Mesopotamian Art What is it? Features and Monuments

Currently, Mesopotamian art is rare to see, both because of the geographical situation in which it is found and because of the limited movement of the works that existed at the time in the displacement of this style of art.

What is Mesopotamian art?

Mesopotamian art is considered the geographic and chronological segmentation that art history undergoes during the Ancient Age in Mesopotamia. It refers to the expressions and artistic representations that the cultures of the Mesopotan peoples possessed, which developed on the banks of the Euphrates and Tigris rivers and then ended up in the Persian Gulf, in the Arabian peninsula in approximately 4000 BC. C. This earthly paradise welcomed a number of peoples who inhabited it: The Sumerians, Akkadians, Babylonians, Assyrians, Hittites, Chaldeans, Medes and Persians, among others, for this reason we find various artistic stages determined by the diversification of peoples that dominated this territory.

This style of art developed in the Neolithic and spanned until Babylon’s defeat in 539 BC.

From the Neolithic until the fall of Babylon, various things developed, such as the Akkadian, Babylonian, Sumerian, Casita, Assyrian and Hurrian culture and civilization. Thanks to the emergence of various cultures and the development that this entailed, various materials and artisanal and artistic techniques emerged, in addition to the stylistic development gave rise to various genres, forms and themes used in other periods.

Mesopotamia was a land that lacked certain materials such as wood, stone and metals, but was rich in clay, among other materials, favoring the manufacture of bricks, made with adobe, a mixture of clay and straw and glass.

Mesopotamia was a very conflictive area politically, socially and artistically. Its history is parallel to Egypt, beginning around the year 3000 a. C. and its rivers, like in Egypt, were fundamental for its development.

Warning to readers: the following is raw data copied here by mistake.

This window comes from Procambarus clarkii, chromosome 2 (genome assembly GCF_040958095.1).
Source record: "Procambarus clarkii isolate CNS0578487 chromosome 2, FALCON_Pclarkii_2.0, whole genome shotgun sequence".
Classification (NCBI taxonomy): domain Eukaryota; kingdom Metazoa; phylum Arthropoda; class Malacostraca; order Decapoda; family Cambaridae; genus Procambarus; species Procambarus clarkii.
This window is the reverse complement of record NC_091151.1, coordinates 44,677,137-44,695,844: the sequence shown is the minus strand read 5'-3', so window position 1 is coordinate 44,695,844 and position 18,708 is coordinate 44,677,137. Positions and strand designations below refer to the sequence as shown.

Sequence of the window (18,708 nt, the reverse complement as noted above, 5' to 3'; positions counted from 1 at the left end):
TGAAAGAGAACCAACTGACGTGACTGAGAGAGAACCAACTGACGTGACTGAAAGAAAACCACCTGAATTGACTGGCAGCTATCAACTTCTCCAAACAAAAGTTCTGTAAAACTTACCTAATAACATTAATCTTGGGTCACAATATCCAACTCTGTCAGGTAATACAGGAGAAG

This civilization was based on a theocratic political system, dependent on the priests, that is why the artistic manifestations responded to the interests of the State and the religious cult, which did not limit its originality and artistic value.

Factors that classified Mesopotan art

Three factors have been considered to classify Mesopotamian art:

  • The war was a constant concern, which determined that much of the art was dedicated to the glorification of military victories.
  • Religion had a very important role in the affairs of the State, reason why primary importance was given to religious buildings. Much of the sculptures were for spiritual purposes.
  • The influence of the natural environment. Being a civilization that lacked some construction materials, such as stones or wood, they had to use brick and adobe in their constructions -mix made from clay mud-, which are shorter materials. That is why there are so few vestiges of this culture.

Mesopotamian art architecture

The architecture was difficult at this time since, due to the geographical location, they had few materials to carry out, that is, stone had a very scarce existence in those places and clay was abundant. For this reason, it is why the Mesopotamians had a preference for brick and adobe to form the basis of architecture.

A large part of this architecture was the lintel (which used wooden beams), the vault and the arch, which although they were more common in Egyptian art, in Mesopotamian art these three elements can also be observed. The most striking difference between Egyptian art and this style of art was the little importance that they gave to funeral buildings and only two types of buildings were developed and highlighted, the temple and the palace.

Main Monuments in Mesopotamian art

The Temple : It consists of a large walled courtyard that in the space corresponding to one of its minor sides carries what will be its most characteristic element: the Ziggurat, which is a square tower with several staggered floors, on whose top is the sanctuary . The faces are oriented towards the four cardinal points and the different levels are climbed by means of a ramp that surrounds the four sides, or by two symmetrical stairs that climb the front or the sides, using for their construction the richest materials such as marble, alabaster, lapis lazuli, oreo and cedar.

The Palace : It did not have a specific form, it was a series of prismatic buildings of different sizes linked together by corridors, galleries and corridors with wide intermediate patios and with walls around them. It consisted of a simple quadrangular construction with a central patio through which it received light and ventilation. The interior walls were decorated with fresco paintings on lime plaster, or with brightly colored enamel bricks and reliefs. Some of the most important palaces were those of Nineveh, Korsabaad and Nimrud.

The Walls:  They were built to guard the cities, with vertical walls and cut at right angles, reinforced from section to section by square towers. The passage was made through fortified gates. The passage of these doors was a half-barrel vault, on both sides the usual protective statues were placed.